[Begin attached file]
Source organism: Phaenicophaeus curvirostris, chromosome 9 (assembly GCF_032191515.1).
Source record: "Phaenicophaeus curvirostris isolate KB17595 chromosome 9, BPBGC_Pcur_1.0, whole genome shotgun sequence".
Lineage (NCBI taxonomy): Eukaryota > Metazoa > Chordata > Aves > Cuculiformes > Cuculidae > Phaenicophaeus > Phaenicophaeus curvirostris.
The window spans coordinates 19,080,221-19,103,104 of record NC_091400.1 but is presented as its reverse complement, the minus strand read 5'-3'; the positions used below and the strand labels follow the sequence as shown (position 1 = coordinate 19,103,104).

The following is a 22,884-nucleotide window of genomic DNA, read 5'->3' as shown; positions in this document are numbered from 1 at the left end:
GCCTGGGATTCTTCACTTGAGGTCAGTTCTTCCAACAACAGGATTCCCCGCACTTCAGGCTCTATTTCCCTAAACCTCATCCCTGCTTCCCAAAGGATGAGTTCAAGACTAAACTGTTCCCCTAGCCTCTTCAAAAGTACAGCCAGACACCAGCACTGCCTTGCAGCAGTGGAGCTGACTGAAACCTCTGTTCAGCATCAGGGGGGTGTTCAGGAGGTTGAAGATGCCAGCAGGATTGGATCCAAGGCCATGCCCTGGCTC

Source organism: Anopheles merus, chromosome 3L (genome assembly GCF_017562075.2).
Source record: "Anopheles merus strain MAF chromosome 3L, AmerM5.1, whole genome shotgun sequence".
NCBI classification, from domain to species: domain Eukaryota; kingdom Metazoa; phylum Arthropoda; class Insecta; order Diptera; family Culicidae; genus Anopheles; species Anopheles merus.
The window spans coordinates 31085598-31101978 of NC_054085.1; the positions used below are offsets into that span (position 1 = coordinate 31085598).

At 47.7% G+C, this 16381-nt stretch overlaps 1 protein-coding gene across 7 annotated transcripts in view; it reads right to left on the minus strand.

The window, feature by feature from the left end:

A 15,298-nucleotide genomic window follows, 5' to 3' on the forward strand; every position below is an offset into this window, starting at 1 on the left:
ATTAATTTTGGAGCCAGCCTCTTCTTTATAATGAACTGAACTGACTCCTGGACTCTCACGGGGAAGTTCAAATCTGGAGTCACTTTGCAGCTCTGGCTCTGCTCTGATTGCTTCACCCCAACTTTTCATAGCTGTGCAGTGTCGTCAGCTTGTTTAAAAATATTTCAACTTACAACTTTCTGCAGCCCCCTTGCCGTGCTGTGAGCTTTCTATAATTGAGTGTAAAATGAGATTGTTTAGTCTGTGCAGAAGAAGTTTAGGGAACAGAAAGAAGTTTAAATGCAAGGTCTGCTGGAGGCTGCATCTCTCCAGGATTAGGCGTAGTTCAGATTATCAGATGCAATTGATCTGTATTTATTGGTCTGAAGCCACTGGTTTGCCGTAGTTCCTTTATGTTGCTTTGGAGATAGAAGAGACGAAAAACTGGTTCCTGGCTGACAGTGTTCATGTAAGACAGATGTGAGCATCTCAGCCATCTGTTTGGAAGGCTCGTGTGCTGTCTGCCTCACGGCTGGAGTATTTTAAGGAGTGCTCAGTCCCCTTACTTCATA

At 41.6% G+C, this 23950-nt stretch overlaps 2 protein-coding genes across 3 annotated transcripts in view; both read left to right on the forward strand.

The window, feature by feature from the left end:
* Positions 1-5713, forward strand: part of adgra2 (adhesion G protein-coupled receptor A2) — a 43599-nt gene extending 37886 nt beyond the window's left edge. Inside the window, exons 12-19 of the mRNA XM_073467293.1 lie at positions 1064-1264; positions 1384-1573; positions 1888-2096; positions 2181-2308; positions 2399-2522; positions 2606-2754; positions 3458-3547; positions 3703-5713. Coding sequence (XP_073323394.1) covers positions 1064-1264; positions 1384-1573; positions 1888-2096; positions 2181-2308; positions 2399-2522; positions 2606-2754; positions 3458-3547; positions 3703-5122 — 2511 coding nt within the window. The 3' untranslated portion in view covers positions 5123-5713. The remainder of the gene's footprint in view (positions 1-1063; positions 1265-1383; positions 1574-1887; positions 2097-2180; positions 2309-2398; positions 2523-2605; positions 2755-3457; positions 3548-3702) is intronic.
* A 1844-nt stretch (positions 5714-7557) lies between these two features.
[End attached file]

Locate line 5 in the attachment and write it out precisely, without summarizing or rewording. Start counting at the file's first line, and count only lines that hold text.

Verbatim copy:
The following is a 22,884-nucleotide window of genomic DNA, read 5'->3' as shown; positions in this document are numbered from 1 at the left end: